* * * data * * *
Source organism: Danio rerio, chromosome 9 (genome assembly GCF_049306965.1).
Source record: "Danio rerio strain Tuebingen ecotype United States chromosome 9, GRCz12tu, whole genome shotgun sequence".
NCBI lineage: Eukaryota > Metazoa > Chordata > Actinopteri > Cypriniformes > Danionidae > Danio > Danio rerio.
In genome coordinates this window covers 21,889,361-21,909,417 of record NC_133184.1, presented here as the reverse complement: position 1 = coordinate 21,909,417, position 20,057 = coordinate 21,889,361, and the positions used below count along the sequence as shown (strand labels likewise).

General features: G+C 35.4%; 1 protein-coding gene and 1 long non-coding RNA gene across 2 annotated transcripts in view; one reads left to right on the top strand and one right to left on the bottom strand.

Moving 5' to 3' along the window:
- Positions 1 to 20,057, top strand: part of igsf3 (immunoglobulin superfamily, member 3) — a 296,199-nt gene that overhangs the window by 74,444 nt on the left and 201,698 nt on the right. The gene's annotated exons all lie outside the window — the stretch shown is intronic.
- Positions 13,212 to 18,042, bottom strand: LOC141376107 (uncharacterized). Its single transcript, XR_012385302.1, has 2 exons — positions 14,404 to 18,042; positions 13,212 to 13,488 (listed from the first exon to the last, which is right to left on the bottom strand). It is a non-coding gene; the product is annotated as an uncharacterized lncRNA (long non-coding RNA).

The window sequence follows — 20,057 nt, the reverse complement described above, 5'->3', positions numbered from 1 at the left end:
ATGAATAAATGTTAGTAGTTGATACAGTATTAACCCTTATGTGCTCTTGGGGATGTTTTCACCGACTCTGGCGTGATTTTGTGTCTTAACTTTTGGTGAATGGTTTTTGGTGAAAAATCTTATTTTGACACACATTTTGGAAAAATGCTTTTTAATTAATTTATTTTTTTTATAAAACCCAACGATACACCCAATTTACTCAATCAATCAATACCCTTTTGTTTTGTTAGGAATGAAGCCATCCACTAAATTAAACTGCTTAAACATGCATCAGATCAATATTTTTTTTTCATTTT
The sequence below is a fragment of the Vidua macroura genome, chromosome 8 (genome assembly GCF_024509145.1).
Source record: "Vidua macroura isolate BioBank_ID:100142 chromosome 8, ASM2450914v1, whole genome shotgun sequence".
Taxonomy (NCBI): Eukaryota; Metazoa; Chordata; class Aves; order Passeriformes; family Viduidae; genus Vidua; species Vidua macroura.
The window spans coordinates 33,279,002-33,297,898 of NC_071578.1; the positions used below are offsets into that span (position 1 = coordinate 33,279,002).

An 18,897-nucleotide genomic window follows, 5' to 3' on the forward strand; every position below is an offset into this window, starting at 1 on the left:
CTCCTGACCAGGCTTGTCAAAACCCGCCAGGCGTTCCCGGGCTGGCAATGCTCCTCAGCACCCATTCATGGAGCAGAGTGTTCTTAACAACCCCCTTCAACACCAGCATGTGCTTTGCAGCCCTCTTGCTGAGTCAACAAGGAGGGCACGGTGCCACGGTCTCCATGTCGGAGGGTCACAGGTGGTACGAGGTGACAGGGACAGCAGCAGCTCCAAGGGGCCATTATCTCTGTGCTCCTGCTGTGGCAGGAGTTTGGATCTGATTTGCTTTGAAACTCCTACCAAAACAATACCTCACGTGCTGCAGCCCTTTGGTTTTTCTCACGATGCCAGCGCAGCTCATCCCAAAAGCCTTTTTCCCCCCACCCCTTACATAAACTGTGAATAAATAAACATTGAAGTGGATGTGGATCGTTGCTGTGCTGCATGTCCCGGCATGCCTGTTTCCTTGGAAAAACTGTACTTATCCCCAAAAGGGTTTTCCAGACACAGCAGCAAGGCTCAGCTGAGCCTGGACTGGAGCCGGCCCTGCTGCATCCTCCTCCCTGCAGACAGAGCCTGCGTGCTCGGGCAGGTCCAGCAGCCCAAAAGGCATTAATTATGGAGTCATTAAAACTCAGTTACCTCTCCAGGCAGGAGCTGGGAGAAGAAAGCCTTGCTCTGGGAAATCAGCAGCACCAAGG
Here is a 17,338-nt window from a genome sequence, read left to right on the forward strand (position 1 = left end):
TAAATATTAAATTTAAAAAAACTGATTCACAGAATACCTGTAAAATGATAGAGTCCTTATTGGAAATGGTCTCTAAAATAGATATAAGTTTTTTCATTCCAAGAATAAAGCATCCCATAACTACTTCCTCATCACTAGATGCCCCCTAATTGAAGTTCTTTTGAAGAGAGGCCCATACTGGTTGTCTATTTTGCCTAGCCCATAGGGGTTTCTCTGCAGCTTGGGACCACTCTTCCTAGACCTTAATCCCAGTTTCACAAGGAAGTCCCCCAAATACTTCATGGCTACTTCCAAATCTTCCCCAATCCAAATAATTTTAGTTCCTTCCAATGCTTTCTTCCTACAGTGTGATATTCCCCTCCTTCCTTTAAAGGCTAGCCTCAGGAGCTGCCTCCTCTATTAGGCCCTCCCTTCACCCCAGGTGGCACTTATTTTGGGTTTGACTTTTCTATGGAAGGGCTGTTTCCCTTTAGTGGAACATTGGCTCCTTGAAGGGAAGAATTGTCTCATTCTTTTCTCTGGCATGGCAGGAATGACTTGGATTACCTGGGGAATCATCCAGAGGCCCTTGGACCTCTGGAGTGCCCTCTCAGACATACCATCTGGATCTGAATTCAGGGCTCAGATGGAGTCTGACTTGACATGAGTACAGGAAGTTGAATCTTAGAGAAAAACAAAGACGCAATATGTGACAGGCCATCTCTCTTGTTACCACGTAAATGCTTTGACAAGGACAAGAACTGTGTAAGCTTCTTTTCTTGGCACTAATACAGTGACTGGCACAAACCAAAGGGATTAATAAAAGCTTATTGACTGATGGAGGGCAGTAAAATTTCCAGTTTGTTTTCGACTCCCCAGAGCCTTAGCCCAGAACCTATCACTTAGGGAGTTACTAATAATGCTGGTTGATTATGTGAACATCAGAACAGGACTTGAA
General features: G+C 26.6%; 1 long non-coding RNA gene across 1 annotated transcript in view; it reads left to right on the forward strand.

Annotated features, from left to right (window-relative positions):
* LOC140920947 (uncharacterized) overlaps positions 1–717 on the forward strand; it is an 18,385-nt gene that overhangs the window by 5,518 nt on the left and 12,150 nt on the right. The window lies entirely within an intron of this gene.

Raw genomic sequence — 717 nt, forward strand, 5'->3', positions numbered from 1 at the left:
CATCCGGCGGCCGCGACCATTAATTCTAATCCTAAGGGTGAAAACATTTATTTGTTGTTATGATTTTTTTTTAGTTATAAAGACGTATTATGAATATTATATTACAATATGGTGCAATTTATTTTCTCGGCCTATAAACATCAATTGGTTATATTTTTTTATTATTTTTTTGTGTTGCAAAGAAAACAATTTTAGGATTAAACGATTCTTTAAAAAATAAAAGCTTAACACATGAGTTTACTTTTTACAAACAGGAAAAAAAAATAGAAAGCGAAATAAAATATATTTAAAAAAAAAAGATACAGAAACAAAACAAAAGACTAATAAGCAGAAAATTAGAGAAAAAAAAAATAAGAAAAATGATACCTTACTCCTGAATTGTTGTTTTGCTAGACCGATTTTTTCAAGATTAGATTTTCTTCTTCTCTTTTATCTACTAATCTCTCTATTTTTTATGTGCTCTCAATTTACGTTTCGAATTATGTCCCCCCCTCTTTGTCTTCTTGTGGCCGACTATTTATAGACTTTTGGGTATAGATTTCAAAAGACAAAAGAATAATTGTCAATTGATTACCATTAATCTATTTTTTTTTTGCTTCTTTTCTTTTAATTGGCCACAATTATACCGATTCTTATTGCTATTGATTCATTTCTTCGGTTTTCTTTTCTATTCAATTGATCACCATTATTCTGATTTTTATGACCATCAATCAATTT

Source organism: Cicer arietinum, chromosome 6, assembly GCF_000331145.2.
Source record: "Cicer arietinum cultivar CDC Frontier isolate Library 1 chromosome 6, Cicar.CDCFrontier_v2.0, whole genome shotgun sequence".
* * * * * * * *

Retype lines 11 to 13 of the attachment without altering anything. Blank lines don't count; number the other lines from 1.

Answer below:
The sequence below is a fragment of the Vidua macroura genome, chromosome 8 (genome assembly GCF_024509145.1).
Source record: "Vidua macroura isolate BioBank_ID:100142 chromosome 8, ASM2450914v1, whole genome shotgun sequence".
Taxonomy (NCBI): Eukaryota; Metazoa; Chordata; class Aves; order Passeriformes; family Viduidae; genus Vidua; species Vidua macroura.